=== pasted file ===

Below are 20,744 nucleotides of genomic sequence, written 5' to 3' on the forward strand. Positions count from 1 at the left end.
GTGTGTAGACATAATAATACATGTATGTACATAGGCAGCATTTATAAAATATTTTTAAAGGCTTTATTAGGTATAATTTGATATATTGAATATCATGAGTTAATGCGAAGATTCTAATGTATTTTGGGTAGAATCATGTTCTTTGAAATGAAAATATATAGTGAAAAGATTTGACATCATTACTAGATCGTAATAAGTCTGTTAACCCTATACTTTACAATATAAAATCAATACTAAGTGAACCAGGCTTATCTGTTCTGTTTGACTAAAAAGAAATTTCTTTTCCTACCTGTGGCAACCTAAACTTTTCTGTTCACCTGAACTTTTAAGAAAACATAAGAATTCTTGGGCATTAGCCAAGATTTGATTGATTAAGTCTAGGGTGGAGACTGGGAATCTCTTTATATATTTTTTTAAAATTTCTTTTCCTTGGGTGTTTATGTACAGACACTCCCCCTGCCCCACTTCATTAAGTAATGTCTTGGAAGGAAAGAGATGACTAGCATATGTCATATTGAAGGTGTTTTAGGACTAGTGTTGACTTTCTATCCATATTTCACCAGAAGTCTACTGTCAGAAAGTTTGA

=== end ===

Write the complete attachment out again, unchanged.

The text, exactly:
Below are 20,744 nucleotides of genomic sequence, written 5' to 3' on the forward strand. Positions count from 1 at the left end.
GTGTGTAGACATAATAATACATGTATGTACATAGGCAGCATTTATAAAATATTTTTAAAGGCTTTATTAGGTATAATTTGATATATTGAATATCATGAGTTAATGCGAAGATTCTAATGTATTTTGGGTAGAATCATGTTCTTTGAAATGAAAATATATAGTGAAAAGATTTGACATCATTACTAGATCGTAATAAGTCTGTTAACCCTATACTTTACAATATAAAATCAATACTAAGTGAACCAGGCTTATCTGTTCTGTTTGACTAAAAAGAAATTTCTTTTCCTACCTGTGGCAACCTAAACTTTTCTGTTCACCTGAACTTTTAAGAAAACATAAGAATTCTTGGGCATTAGCCAAGATTTGATTGATTAAGTCTAGGGTGGAGACTGGGAATCTCTTTATATATTTTTTTAAAATTTCTTTTCCTTGGGTGTTTATGTACAGACACTCCCCCTGCCCCACTTCATTAAGTAATGTCTTGGAAGGAAAGAGATGACTAGCATATGTCATATTGAAGGTGTTTTAGGACTAGTGTTGACTTTCTATCCATATTTCACCAGAAGTCTACTGTCAGAAAGTTTGA